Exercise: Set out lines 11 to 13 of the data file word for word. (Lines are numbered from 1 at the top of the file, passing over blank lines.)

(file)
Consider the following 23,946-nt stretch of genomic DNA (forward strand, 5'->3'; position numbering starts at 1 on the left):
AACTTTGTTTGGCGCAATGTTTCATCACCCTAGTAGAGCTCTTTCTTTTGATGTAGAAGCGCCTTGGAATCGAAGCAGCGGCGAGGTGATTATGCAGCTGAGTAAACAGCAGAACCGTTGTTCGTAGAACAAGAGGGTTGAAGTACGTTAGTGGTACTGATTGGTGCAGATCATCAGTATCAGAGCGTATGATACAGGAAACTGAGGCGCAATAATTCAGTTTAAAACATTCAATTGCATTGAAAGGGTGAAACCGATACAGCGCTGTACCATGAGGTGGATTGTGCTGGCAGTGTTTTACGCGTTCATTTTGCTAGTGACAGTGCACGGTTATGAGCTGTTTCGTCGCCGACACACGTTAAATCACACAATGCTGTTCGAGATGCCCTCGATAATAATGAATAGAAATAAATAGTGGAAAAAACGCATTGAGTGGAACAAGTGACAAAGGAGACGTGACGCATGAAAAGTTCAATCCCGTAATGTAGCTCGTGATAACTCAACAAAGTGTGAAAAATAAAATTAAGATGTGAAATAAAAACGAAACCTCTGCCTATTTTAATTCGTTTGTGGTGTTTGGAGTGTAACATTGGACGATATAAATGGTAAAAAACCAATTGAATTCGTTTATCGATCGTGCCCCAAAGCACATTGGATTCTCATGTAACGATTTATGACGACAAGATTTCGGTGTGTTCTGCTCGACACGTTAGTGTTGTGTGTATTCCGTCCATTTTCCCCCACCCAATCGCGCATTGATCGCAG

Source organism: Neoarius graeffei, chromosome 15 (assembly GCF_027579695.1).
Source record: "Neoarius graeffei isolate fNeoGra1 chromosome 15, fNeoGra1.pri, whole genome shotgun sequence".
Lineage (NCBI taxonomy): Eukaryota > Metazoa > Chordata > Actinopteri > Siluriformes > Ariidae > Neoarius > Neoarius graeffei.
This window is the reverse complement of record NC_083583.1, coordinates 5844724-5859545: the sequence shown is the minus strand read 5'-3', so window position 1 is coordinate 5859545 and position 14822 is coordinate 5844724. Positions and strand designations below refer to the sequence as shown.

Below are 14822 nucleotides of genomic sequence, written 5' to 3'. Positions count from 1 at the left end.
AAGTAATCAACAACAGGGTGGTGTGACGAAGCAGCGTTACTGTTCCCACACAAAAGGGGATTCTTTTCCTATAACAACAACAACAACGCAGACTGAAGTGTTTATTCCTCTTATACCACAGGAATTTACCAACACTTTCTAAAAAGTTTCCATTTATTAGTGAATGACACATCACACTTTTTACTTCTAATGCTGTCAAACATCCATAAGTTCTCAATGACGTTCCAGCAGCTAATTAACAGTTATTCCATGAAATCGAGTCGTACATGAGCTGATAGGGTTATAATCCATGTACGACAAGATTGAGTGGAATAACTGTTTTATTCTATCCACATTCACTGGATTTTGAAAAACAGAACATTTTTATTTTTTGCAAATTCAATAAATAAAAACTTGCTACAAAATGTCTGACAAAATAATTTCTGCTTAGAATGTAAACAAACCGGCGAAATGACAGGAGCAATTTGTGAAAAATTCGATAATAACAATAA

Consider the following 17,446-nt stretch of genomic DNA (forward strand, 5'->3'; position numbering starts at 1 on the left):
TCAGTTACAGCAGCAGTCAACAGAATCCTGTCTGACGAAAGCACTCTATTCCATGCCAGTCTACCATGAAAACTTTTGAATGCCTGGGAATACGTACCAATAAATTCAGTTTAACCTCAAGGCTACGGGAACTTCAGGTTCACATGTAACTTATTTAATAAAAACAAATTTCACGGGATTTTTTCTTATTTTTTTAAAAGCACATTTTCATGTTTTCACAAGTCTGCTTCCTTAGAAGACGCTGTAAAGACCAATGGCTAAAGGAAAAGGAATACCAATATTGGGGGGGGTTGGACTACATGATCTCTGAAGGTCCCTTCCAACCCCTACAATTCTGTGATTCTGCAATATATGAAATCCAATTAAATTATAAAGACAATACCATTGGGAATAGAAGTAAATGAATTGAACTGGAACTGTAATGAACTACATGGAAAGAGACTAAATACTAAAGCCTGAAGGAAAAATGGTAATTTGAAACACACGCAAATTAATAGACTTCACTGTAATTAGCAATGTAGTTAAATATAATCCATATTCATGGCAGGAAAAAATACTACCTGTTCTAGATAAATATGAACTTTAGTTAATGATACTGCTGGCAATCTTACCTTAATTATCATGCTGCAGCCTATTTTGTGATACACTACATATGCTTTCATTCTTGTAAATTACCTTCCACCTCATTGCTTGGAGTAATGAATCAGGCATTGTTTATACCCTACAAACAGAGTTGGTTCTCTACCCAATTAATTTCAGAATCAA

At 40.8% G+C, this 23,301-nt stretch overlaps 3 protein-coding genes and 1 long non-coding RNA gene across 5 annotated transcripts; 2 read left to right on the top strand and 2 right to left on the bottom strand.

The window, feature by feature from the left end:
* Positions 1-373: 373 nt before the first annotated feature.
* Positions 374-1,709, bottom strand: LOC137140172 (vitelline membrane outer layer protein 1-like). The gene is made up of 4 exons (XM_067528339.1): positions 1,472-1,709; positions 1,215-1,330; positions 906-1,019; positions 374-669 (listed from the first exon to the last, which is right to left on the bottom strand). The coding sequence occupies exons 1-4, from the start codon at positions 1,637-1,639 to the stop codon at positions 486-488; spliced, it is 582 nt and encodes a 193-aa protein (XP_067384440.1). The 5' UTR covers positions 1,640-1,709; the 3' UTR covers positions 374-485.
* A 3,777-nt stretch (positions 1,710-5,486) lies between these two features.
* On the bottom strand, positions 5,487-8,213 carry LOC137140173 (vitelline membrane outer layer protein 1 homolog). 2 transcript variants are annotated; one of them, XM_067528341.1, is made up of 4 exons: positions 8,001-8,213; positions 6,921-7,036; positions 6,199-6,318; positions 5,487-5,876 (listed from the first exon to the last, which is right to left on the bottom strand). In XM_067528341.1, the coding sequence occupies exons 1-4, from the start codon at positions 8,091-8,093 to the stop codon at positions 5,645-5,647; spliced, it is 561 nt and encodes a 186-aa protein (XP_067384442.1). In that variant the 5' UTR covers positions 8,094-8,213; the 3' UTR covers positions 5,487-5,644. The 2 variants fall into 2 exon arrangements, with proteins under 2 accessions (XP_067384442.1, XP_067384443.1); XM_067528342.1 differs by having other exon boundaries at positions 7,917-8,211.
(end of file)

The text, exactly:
At 40.8% G+C, this 23,301-nt stretch overlaps 3 protein-coding genes and 1 long non-coding RNA gene across 5 annotated transcripts; 2 read left to right on the top strand and 2 right to left on the bottom strand.

The window, feature by feature from the left end:
* Positions 1-373: 373 nt before the first annotated feature.